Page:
So I like Luis Valbuena, sue me. I took over a dynasty team this year, and prior to the draft, I had only one 2B option, Dan Uggla. So that should give you perspective on the kind of team I was taking over. I quickly amassed over 40 moves before opening day, I decided my starting 2B was going to be Luis Valbuena. My team is bad, and I've since made so many moves that only 6 of the original MLB players remain on my team. But Valbuena, a short term add, has remained a steady producer on my roster. So lets take a look at what he's done, and how he's done it.
Valbuena is a not a fan of 5 category production, in my dynasty team's case, 6 category production (OPS). He leads all 2B with 19 HR, 10th in runs (43), 14th in RBI (36), 54th in SB (1), and an ugly 93rd in AVG (.199). For those of you who care, he's 40th in OPS with a fairly average .715.
So will this very average option, improve, devolve or remain the same as the season goes on? We'll start with the obvious. His walk rate of 9.6% is 2% higher than league average, and his K% of 22.3% is 2% higher than league average. This leaves him with a K/BB of .43, league average is .37.
Then you must notice his .193 babip, 104 points below league average, and 66 points below his career average. So now we ask ourselves, should Valbuena's average remain in the dumpster, or should it be merely very bad? Most signs seem to point up for Valbuena. He does a good job of taking balls, and swinging at strikes. He sprays the ball all over the field, and his 292ft average homerun and fly ball distance puts him in between Machado and Todd Frazier AKA good company.
Courtesy of Brooksbaseball.net
What gives Luis? You seem like you could be good, and if anything, you average homerun and fly ball distance, high fly ball percentage, and home park would make one think you should actually have more homers than you do today.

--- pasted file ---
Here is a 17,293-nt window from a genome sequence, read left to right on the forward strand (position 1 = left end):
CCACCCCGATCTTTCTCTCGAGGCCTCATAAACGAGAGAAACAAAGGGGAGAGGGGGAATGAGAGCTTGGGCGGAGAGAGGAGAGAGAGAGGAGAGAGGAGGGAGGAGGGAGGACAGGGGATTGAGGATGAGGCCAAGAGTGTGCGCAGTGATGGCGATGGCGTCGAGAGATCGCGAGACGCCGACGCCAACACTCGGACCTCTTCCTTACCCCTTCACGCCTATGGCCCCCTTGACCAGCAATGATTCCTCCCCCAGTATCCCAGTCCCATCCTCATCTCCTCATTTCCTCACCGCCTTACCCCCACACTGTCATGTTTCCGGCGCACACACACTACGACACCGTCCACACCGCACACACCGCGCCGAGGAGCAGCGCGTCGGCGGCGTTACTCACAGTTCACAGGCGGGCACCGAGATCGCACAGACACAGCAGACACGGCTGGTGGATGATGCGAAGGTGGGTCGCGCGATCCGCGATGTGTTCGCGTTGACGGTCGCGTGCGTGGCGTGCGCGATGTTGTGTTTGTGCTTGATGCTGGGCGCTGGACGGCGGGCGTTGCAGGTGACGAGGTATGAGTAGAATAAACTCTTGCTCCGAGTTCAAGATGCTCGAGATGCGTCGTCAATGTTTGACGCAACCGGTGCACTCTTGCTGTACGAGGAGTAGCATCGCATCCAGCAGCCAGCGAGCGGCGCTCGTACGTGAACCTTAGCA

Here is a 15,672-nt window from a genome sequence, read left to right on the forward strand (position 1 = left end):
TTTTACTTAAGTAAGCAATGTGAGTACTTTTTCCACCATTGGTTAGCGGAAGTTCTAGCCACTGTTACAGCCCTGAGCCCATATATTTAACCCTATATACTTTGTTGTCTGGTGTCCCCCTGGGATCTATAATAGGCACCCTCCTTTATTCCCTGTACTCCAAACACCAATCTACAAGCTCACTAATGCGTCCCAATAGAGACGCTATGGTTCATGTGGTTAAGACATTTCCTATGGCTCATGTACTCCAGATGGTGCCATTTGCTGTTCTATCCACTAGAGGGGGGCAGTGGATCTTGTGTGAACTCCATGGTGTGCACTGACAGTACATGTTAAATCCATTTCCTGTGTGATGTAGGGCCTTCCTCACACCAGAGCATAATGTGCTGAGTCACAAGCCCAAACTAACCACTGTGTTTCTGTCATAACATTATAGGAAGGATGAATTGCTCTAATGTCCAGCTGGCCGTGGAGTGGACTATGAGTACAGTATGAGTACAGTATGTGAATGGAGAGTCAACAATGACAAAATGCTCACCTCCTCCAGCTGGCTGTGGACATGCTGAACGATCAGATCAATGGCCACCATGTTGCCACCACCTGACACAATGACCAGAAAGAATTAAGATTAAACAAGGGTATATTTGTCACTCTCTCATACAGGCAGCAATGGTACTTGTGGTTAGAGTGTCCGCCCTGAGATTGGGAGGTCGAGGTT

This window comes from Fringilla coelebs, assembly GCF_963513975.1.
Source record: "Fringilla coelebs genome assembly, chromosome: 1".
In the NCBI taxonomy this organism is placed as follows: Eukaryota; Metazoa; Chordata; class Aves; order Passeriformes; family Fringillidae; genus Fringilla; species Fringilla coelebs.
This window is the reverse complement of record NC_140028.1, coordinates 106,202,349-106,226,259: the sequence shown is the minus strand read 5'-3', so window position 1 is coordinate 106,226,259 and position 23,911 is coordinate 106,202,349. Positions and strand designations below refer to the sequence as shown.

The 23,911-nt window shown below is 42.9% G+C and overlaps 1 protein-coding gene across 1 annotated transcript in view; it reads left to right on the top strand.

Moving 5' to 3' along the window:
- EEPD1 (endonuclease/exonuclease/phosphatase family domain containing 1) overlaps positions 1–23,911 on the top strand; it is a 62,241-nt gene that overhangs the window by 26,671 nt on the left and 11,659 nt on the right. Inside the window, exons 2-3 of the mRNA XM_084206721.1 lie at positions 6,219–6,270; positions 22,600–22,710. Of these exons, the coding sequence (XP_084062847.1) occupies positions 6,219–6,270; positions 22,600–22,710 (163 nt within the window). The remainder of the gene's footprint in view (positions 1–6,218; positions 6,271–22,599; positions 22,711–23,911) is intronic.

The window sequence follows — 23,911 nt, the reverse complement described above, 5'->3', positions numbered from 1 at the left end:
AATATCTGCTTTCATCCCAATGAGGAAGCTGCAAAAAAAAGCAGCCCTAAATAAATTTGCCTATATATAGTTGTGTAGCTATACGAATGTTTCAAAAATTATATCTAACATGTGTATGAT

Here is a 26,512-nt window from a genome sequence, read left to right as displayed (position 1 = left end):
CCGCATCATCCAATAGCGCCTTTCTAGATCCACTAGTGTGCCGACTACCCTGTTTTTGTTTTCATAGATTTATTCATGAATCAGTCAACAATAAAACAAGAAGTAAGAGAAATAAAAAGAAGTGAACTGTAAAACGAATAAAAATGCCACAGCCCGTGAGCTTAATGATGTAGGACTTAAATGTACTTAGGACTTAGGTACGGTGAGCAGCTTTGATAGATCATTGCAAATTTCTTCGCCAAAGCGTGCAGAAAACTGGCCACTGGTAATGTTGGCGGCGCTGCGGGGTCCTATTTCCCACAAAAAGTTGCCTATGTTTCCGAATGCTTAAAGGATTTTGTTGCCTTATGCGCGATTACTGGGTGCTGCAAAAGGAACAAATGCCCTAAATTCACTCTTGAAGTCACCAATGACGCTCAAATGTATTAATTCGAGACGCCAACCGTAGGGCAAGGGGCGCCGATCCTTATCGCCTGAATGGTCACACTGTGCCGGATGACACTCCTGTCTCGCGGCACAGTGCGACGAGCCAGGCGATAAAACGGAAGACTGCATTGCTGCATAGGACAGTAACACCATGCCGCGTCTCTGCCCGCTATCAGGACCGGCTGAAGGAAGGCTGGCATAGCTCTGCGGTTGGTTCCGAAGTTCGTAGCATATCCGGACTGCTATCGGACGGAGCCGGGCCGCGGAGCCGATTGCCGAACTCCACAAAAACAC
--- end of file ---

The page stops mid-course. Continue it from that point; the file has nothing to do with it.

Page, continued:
We don't want to twist facts, and while his 25th worst line drive rate is definitely not helping him, it shouldn't leave him as a low grade Adam Dunn. In fact his hard hit rate is 70th out of 162 batters who have qualified for the batting title, and his medium hit rate is 69th in baseball, obviously meaning his soft hit rate is 60th lowest in baseball, or for those of you who don't like to think, Valbuena's better than over 100 other players who qualify for the batting title.
Now while I do love math, I'm not going to force anyone to be a math genius for this next part. He makes more hard and medium contact than most of the league. He swings at more strikes and less balls than the average player. When he puts the ball in the air it goes as far as Manny Machado and Todd Frazier. If you're a fan of exit velocity, on fly balls and line drives, he's essentially hitting the ball equally as hard as Kris Bryant. He has been he second least lucky player on balls in play in baseball this year with a .193 babip, with a .199 average. Think about that, his batting average on balls in play is so bad, that his actual average, which includes a 20+% K rate, is better, he's essentially surviving off homers alone so far.
Is Valbuena a lifesaver for your fantasy team? Probably not. But does he seem bound to improve? Definitely. If your team has any sort of need for infield depth, he's also eligible to play 3B, where he's been playing this year in real baseball; Valbuena is an excellent buy low candidate. Please take notice.